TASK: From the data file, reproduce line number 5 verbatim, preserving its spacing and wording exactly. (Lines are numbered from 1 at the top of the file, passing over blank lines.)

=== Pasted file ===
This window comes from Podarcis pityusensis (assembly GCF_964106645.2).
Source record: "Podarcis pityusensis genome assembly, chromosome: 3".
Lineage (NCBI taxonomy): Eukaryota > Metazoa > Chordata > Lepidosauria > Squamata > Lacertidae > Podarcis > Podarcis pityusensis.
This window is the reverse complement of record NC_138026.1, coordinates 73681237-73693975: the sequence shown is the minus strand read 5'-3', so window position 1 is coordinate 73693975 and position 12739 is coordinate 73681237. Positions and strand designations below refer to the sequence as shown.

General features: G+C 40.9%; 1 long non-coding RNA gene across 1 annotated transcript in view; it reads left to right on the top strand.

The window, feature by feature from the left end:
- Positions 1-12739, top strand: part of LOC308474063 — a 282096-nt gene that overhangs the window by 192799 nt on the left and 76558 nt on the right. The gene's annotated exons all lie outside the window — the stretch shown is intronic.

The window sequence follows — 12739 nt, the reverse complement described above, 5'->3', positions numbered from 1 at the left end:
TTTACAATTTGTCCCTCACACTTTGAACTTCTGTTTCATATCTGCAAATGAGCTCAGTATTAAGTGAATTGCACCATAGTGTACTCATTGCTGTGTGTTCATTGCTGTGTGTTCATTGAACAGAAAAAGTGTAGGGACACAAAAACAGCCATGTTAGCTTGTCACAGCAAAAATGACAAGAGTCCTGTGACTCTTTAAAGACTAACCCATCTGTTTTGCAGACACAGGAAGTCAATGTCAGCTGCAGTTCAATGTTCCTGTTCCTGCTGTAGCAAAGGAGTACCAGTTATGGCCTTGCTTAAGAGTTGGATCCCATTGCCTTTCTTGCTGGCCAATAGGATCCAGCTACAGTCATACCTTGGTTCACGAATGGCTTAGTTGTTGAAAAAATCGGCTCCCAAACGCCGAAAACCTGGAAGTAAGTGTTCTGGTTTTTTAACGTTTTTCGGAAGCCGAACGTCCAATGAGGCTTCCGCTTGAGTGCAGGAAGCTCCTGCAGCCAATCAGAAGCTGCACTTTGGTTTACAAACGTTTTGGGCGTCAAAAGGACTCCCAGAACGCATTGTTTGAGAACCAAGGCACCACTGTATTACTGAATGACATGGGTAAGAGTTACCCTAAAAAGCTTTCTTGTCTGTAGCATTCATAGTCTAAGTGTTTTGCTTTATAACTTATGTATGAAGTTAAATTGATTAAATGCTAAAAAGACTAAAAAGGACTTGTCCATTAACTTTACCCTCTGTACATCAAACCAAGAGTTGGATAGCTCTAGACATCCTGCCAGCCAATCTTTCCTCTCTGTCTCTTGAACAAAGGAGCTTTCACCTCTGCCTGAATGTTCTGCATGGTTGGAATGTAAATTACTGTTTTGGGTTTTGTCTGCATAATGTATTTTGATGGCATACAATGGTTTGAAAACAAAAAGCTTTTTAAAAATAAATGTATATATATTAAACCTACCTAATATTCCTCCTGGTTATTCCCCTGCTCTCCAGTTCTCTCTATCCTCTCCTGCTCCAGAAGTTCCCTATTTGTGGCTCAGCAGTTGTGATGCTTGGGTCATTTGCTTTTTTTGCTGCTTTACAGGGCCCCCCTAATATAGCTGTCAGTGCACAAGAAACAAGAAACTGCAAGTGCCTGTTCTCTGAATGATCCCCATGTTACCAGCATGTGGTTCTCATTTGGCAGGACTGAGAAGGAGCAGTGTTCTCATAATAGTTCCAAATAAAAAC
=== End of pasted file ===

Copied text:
General features: G+C 40.9%; 1 long non-coding RNA gene across 1 annotated transcript in view; it reads left to right on the top strand.